“You fancy yourself a king?” asks Timothy dubiously, looking the man up and down. He is big and broad, his helmet shrouding his expressions but revealing a firm jawline lined with stubble, and his armor and gauntlets bear no crest. The leather sheath of his sword is plain, but he can see the faint outline of a hunting knife strapped to his belt on the opposite hip.

“Perhaps.” The man shrugs, uncaring of Timothy’s skepticism. “I protect this place, after all.”

“What does it need protecting from?”

“Foolish boys who know nothing.” Then suddenly, the man takes Timothy’s still entrapped hand – and Timothy had not even realized that he had never let go in the first place – and drags his chapped lips over the crimson stains drying on his skin.

Timothy yelps, shocked at the wet rasp of the stranger’s tongue. He tries to rip his hand out of his grip and fails. The man’s calloused knuckles tighten – and Tim is helpless but to watch through wide eyes as the man cleans his fruit-stained fingers, lips trailing over his wrist. The foreign touch sends thunder and fire crackling through his veins, the stranger’s mouth a stark contrast against the cold grip on his wrist. Timothy spots the dark gleam of unnaturally green eyes gazing from the shadows of the helmet, gauging his reaction. The man’s grip finally slackens, and Tim yanks his hand back as if he had been burnt. No trace remains of the fruit he had longed to taste.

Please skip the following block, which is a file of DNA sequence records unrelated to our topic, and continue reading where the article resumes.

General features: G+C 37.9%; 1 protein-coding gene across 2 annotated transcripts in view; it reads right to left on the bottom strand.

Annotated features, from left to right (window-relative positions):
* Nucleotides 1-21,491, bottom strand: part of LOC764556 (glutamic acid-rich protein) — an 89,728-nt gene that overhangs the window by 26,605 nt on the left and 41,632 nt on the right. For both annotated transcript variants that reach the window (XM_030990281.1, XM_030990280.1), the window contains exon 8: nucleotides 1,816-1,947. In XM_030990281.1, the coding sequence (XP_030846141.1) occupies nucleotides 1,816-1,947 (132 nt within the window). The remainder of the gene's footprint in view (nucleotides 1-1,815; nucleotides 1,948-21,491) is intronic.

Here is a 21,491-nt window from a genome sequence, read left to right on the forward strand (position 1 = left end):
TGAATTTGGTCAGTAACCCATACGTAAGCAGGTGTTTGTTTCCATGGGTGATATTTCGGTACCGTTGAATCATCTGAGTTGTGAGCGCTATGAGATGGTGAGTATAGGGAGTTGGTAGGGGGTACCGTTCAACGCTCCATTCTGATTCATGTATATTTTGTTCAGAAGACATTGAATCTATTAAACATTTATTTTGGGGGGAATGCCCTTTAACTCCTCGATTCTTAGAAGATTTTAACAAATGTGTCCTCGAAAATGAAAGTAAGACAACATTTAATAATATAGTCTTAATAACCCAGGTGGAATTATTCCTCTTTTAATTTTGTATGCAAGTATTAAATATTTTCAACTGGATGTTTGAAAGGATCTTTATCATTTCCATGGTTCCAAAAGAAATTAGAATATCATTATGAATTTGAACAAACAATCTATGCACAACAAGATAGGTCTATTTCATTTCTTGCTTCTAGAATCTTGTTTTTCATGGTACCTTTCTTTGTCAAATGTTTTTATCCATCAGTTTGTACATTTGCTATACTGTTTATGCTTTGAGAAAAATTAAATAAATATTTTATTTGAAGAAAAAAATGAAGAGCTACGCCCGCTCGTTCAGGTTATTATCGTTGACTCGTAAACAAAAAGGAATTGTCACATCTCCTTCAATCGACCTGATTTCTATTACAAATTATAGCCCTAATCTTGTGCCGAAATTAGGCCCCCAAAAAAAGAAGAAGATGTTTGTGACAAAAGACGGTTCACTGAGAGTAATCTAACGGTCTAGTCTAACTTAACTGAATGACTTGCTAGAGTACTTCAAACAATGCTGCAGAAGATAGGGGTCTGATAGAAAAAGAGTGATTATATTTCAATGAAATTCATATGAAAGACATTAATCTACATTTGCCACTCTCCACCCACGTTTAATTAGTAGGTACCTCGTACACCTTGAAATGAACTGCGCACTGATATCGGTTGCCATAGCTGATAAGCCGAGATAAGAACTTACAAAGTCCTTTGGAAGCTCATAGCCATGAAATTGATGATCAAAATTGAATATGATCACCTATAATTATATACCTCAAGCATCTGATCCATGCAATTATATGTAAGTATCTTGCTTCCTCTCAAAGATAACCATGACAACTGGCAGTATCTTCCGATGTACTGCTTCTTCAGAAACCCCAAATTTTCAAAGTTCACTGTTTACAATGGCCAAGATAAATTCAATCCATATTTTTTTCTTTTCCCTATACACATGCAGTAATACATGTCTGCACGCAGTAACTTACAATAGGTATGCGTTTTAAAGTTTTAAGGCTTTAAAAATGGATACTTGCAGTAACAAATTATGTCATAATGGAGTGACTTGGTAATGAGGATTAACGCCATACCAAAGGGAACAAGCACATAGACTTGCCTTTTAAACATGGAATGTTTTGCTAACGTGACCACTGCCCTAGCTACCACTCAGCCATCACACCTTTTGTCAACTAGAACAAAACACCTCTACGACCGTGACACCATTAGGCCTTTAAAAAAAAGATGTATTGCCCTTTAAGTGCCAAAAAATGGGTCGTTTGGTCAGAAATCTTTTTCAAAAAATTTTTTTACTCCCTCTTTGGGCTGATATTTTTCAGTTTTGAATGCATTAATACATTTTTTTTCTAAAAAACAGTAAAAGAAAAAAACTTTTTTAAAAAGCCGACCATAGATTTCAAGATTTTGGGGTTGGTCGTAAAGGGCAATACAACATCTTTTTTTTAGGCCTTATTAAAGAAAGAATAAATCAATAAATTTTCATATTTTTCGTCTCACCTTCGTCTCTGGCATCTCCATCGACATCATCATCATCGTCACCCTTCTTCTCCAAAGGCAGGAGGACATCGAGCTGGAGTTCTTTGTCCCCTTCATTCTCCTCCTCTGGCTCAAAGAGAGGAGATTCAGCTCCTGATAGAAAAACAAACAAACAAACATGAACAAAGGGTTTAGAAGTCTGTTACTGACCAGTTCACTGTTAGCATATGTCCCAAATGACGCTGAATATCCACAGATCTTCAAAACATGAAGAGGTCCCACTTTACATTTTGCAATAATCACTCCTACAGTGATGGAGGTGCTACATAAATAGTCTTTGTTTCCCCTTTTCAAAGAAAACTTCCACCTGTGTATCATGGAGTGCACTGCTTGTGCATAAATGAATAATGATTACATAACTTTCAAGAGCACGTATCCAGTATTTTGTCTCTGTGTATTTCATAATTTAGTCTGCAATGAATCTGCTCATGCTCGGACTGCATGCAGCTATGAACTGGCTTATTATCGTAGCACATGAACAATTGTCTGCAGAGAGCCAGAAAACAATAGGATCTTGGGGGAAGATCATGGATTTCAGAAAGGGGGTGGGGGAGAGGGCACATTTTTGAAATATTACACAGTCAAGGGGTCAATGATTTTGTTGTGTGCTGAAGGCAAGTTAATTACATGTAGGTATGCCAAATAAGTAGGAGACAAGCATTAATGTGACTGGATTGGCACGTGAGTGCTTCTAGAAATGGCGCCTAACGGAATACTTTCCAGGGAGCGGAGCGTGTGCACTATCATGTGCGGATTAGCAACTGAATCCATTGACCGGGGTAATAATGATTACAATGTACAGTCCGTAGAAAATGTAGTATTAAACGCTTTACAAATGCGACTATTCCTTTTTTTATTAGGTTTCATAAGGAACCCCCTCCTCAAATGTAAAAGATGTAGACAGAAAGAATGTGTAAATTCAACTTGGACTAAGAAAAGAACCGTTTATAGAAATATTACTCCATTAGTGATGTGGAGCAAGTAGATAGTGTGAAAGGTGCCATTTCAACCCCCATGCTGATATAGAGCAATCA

“I…” he flounders for words, and the man grins at him roughly.

“This isn’t a place for a gorgeous boy like you to be wandering alone in, kid. Get going.” He shoves Timothy roughly in the direction of the river. Tim stumbles a few steps back.

“Do I know you?” he blurts, confused. He doesn’t know how or why he would ever have met this man with a blatant disregard for others, with an oddly worldly countenance that Tim certainly has no recollection of. Yet he is somehow familiar. Timothy’s latent curiosity awakens, dragon blood singing at the hint of a mystery to whet his appetite and intelligence on.

“I doubt it, kid. And don’t come back here.”

“Will I see you again?” The man rolls his eyes and exhales in annoyance.

“Keep outta here, and hopefully you won’t.” He escorts Timothy to the edge of the river, watching grimly as Tim leaps across the black water. His feet touch the rock for only a brief moment and he lands safely on the other side. When Timothy looks back, the stranger has already vanished.

He is already making plans to find the stranger once again as he heads back to his humble hoard, small even by fledgling dragon demigod standards. He stumbles into bed when the moon is high and the sky inky as the river of molasses. His dragon dreams are of fire and heat, of blood red helms that his possessive blood desires to make his own.